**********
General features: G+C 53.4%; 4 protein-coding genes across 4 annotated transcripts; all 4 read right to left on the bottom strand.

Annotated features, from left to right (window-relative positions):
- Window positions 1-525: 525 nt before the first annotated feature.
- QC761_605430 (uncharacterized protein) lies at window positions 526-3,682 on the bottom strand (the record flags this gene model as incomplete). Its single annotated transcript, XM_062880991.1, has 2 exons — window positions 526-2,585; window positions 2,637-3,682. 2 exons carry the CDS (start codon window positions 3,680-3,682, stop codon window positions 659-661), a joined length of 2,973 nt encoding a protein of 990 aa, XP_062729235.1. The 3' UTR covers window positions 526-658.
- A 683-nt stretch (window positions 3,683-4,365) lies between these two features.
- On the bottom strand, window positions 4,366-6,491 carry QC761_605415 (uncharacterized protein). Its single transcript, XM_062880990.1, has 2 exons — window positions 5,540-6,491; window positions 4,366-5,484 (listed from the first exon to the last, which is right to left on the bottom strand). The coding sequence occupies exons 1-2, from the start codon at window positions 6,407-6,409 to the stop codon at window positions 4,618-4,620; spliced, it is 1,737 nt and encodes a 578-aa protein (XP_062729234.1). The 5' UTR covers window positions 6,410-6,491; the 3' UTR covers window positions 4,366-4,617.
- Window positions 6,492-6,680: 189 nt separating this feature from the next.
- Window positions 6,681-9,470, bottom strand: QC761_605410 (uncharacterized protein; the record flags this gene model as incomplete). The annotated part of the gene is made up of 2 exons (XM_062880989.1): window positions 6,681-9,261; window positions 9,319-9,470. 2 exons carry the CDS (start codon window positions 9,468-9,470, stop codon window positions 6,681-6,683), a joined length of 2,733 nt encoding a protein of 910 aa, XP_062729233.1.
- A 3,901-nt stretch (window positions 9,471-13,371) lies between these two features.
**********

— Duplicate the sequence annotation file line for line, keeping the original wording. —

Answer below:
General features: G+C 53.4%; 4 protein-coding genes across 4 annotated transcripts; all 4 read right to left on the bottom strand.

Annotated features, from left to right (window-relative positions):
- Window positions 1-525: 525 nt before the first annotated feature.
- QC761_605430 (uncharacterized protein) lies at window positions 526-3,682 on the bottom strand (the record flags this gene model as incomplete). Its single annotated transcript, XM_062880991.1, has 2 exons — window positions 526-2,585; window positions 2,637-3,682. 2 exons carry the CDS (start codon window positions 3,680-3,682, stop codon window positions 659-661), a joined length of 2,973 nt encoding a protein of 990 aa, XP_062729235.1. The 3' UTR covers window positions 526-658.
- A 683-nt stretch (window positions 3,683-4,365) lies between these two features.
- On the bottom strand, window positions 4,366-6,491 carry QC761_605415 (uncharacterized protein). Its single transcript, XM_062880990.1, has 2 exons — window positions 5,540-6,491; window positions 4,366-5,484 (listed from the first exon to the last, which is right to left on the bottom strand). The coding sequence occupies exons 1-2, from the start codon at window positions 6,407-6,409 to the stop codon at window positions 4,618-4,620; spliced, it is 1,737 nt and encodes a 578-aa protein (XP_062729234.1). The 5' UTR covers window positions 6,410-6,491; the 3' UTR covers window positions 4,366-4,617.
- Window positions 6,492-6,680: 189 nt separating this feature from the next.
- Window positions 6,681-9,470, bottom strand: QC761_605410 (uncharacterized protein; the record flags this gene model as incomplete). The annotated part of the gene is made up of 2 exons (XM_062880989.1): window positions 6,681-9,261; window positions 9,319-9,470. 2 exons carry the CDS (start codon window positions 9,468-9,470, stop codon window positions 6,681-6,683), a joined length of 2,733 nt encoding a protein of 910 aa, XP_062729233.1.
- A 3,901-nt stretch (window positions 9,471-13,371) lies between these two features.